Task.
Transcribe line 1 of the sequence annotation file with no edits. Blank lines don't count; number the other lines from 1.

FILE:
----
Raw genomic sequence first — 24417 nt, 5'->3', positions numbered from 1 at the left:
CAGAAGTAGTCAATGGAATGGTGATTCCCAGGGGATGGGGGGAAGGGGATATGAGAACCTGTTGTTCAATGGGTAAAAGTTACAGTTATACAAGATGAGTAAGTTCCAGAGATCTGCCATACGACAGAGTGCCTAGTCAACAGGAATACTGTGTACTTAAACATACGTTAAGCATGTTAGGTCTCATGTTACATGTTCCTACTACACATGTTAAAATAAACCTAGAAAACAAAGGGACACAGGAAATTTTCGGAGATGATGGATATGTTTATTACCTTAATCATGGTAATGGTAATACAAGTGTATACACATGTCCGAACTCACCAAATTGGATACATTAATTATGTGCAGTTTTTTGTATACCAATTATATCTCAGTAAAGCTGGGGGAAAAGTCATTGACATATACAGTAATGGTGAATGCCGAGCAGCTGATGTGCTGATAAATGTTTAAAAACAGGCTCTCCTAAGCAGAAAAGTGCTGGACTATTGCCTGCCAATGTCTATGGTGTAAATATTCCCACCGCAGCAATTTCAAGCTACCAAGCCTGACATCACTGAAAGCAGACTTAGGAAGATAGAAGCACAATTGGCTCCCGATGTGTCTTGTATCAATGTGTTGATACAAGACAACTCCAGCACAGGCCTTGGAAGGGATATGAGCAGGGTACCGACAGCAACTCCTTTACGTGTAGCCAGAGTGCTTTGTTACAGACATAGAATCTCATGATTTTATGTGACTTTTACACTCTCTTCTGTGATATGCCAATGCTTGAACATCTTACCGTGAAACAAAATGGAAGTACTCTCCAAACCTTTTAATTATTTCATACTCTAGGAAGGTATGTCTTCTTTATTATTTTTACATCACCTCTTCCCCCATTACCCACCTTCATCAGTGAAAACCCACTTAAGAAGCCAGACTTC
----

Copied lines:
Raw genomic sequence first — 24417 nt, 5'->3', positions numbered from 1 at the left: